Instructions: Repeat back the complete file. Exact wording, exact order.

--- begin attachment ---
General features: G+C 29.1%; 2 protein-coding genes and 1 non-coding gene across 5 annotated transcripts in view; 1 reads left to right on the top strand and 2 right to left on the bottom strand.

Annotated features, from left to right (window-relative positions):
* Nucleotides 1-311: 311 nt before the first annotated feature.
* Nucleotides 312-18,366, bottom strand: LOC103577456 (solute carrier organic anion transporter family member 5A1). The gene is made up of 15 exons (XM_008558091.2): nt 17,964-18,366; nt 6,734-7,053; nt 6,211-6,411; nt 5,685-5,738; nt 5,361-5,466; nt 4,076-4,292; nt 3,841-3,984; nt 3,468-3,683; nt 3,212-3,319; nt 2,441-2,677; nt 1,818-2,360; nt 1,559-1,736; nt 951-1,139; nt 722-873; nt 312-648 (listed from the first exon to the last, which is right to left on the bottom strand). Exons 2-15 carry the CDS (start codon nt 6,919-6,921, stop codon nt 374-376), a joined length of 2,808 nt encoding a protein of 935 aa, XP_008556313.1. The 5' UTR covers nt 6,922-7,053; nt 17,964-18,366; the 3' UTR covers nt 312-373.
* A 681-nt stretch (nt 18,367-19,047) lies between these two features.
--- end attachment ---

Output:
General features: G+C 29.1%; 2 protein-coding genes and 1 non-coding gene across 5 annotated transcripts in view; 1 reads left to right on the top strand and 2 right to left on the bottom strand.

Annotated features, from left to right (window-relative positions):
* Nucleotides 1-311: 311 nt before the first annotated feature.
* Nucleotides 312-18,366, bottom strand: LOC103577456 (solute carrier organic anion transporter family member 5A1). The gene is made up of 15 exons (XM_008558091.2): nt 17,964-18,366; nt 6,734-7,053; nt 6,211-6,411; nt 5,685-5,738; nt 5,361-5,466; nt 4,076-4,292; nt 3,841-3,984; nt 3,468-3,683; nt 3,212-3,319; nt 2,441-2,677; nt 1,818-2,360; nt 1,559-1,736; nt 951-1,139; nt 722-873; nt 312-648 (listed from the first exon to the last, which is right to left on the bottom strand). Exons 2-15 carry the CDS (start codon nt 6,919-6,921, stop codon nt 374-376), a joined length of 2,808 nt encoding a protein of 935 aa, XP_008556313.1. The 5' UTR covers nt 6,922-7,053; nt 17,964-18,366; the 3' UTR covers nt 312-373.
* A 681-nt stretch (nt 18,367-19,047) lies between these two features.